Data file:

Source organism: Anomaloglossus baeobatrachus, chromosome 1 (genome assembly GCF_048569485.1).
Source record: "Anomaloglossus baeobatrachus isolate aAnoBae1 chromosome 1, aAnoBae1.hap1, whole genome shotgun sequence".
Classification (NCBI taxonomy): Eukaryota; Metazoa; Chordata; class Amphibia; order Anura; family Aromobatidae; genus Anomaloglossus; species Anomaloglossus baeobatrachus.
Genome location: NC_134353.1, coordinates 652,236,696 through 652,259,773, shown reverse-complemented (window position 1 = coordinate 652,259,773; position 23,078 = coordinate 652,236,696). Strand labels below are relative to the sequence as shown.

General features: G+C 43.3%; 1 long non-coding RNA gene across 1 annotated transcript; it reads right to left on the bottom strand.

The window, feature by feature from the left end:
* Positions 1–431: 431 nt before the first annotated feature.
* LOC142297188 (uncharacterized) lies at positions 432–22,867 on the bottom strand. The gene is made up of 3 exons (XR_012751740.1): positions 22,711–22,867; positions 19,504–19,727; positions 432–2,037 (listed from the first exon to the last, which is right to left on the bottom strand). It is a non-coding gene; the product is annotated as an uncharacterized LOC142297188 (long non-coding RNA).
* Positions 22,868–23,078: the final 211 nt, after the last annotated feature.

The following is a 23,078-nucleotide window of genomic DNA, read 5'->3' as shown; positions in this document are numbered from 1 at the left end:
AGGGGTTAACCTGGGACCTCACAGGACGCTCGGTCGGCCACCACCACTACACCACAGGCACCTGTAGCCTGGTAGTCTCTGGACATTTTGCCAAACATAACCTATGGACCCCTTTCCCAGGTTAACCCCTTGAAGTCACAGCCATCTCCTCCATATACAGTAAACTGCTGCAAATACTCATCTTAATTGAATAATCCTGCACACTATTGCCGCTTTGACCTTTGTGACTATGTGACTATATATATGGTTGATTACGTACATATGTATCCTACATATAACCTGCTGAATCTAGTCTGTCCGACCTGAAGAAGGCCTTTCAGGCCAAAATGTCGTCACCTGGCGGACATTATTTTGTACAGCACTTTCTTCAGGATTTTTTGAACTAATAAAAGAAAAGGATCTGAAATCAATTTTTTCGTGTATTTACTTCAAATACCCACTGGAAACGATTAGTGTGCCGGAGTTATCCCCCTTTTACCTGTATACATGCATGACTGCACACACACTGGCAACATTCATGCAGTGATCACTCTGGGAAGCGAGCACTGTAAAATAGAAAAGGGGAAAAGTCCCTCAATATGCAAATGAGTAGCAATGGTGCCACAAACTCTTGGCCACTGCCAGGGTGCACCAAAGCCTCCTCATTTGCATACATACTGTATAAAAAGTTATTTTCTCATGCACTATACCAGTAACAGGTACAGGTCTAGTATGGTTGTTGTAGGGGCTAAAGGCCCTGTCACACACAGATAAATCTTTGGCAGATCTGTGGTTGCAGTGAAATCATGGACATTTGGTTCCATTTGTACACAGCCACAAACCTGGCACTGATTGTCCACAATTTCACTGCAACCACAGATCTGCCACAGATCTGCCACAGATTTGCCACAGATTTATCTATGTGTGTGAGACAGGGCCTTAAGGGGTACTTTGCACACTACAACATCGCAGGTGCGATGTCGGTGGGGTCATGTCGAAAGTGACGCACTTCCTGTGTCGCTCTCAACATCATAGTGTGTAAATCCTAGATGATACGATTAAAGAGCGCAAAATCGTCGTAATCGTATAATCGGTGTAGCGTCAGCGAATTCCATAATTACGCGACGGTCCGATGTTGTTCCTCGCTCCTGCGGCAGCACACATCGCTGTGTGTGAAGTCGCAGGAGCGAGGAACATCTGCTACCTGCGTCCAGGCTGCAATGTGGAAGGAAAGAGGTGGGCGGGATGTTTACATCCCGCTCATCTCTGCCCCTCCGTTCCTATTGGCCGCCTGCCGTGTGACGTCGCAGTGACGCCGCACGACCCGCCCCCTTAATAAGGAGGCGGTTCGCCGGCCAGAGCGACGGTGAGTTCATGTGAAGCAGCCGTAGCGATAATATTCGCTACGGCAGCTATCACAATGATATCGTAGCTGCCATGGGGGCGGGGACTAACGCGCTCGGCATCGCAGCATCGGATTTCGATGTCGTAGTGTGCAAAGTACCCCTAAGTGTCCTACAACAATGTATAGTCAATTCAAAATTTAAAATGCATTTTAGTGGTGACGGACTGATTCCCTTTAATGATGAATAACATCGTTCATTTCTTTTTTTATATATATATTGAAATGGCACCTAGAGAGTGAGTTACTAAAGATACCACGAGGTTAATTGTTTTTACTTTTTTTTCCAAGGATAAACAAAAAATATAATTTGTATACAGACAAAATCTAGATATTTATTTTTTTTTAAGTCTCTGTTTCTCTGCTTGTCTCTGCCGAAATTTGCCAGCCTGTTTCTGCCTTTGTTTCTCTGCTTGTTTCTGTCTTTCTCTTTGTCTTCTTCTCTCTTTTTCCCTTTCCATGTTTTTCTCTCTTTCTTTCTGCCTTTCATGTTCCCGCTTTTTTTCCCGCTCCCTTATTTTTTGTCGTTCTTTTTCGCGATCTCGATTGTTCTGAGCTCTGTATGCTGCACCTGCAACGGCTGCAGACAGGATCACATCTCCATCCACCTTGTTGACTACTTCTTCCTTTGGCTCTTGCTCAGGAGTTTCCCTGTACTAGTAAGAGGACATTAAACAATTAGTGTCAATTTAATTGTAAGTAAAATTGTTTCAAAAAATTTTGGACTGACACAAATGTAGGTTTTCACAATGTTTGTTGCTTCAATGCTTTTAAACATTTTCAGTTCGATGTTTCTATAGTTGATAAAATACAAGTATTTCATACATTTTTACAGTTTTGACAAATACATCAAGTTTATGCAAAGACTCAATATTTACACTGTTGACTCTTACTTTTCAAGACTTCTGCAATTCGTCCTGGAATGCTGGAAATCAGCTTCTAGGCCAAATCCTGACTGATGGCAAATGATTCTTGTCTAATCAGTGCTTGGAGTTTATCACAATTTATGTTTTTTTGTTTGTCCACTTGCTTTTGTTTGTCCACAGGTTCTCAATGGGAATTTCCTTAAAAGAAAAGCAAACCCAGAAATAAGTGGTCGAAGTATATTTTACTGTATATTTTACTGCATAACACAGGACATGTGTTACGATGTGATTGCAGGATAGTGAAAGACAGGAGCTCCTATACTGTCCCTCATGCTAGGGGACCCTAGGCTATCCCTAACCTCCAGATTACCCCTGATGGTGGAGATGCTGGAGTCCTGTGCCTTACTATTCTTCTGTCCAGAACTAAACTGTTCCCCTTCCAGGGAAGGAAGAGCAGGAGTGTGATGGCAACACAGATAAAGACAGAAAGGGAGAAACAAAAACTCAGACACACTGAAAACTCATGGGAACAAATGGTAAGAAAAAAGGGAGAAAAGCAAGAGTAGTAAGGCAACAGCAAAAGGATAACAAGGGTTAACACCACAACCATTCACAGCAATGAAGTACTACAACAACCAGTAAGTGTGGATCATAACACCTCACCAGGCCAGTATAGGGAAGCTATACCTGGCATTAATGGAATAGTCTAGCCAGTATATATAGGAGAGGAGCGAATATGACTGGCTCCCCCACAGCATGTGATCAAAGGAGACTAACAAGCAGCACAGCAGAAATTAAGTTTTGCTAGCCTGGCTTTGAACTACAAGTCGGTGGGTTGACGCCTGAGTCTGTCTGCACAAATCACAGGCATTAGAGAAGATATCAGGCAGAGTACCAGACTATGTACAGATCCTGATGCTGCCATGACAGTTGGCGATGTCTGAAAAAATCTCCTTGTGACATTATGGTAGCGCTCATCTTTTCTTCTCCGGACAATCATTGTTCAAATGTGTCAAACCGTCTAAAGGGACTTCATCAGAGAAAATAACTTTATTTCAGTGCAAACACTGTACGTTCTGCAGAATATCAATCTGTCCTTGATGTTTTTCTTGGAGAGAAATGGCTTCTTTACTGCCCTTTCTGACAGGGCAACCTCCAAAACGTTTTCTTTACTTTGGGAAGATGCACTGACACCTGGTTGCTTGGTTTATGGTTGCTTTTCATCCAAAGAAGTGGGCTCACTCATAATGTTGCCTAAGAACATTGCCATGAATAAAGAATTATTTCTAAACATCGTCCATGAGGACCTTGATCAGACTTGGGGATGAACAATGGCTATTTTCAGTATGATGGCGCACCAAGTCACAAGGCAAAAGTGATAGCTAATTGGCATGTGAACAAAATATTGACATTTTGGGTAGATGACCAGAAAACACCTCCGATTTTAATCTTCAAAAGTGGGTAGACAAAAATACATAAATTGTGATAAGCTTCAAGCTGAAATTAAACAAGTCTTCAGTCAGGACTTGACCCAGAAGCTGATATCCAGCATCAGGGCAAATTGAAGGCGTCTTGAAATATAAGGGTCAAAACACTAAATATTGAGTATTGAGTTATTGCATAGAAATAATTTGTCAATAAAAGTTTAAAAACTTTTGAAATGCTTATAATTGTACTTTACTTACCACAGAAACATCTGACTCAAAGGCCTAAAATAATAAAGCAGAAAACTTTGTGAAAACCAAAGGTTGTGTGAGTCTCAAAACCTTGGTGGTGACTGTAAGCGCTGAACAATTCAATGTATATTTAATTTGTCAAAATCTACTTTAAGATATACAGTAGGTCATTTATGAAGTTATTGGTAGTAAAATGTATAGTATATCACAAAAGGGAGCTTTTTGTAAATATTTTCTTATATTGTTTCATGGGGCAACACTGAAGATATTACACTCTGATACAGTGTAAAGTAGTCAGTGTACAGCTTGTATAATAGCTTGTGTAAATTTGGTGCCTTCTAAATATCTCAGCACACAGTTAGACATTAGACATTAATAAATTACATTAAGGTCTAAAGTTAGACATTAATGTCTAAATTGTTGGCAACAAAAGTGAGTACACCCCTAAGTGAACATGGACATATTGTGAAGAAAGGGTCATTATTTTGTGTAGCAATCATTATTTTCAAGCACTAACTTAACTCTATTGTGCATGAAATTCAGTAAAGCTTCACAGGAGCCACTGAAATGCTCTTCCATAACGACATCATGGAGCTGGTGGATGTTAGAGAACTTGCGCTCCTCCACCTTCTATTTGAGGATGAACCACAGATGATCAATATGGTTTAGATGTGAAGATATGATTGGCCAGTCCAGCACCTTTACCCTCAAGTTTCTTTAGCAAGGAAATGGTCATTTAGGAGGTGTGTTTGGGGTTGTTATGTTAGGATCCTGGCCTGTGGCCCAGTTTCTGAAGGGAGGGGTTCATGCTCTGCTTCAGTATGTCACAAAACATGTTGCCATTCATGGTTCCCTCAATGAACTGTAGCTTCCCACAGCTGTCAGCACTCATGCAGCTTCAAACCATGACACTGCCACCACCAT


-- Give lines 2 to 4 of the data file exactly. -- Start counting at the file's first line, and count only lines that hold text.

Source record: "Anomaloglossus baeobatrachus isolate aAnoBae1 chromosome 1, aAnoBae1.hap1, whole genome shotgun sequence".
Classification (NCBI taxonomy): Eukaryota; Metazoa; Chordata; class Amphibia; order Anura; family Aromobatidae; genus Anomaloglossus; species Anomaloglossus baeobatrachus.
Genome location: NC_134353.1, coordinates 652,236,696 through 652,259,773, shown reverse-complemented (window position 1 = coordinate 652,259,773; position 23,078 = coordinate 652,236,696). Strand labels below are relative to the sequence as shown.